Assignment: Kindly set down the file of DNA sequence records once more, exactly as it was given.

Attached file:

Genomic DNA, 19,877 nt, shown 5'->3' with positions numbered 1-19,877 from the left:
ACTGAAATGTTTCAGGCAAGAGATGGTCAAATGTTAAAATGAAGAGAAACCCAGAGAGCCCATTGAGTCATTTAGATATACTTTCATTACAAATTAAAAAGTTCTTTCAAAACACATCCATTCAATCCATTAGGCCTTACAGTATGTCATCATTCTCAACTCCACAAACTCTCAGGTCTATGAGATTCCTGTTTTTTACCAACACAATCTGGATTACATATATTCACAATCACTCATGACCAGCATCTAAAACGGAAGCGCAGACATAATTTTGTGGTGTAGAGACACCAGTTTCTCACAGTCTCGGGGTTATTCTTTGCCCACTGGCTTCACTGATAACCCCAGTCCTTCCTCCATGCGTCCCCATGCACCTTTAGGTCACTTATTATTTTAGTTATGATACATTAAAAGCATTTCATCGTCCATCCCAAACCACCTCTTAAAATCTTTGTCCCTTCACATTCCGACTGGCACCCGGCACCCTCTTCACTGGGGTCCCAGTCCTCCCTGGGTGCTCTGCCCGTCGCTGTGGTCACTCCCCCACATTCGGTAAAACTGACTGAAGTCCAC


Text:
Genomic DNA, 19,877 nt, shown 5'->3' with positions numbered 1-19,877 from the left:
ACTGAAATGTTTCAGGCAAGAGATGGTCAAATGTTAAAATGAAGAGAAACCCAGAGAGCCCATTGAGTCATTTAGATATACTTTCATTACAAATTAAAAAGTTCTTTCAAAACACATCCATTCAATCCATTAGGCCTTACAGTATGTCATCATTCTCAACTCCACAAACTCTCAGGTCTATGAGATTCCTGTTTTTTACCAACACAATCTGGATTACATATATTCACAATCACTCATGACCAGCATCTAAAACGGAAGCGCAGACATAATTTTGTGGTGTAGAGACACCAGTTTCTCACAGTCTCGGGGTTATTCTTTGCCCACTGGCTTCACTGATAACCCCAGTCCTTCCTCCATGCGTCCCCATGCACCTTTAGGTCACTTATTATTTTAGTTATGATACATTAAAAGCATTTCATCGTCCATCCCAAACCACCTCTTAAAATCTTTGTCCCTTCACATTCCGACTGGCACCCGGCACCCTCTTCACTGGGGTCCCAGTCCTCCCTGGGTGCTCTGCCCGTCGCTGTGGTCACTCCCCCACATTCGGTAAAACTGACTGAAGTCCAC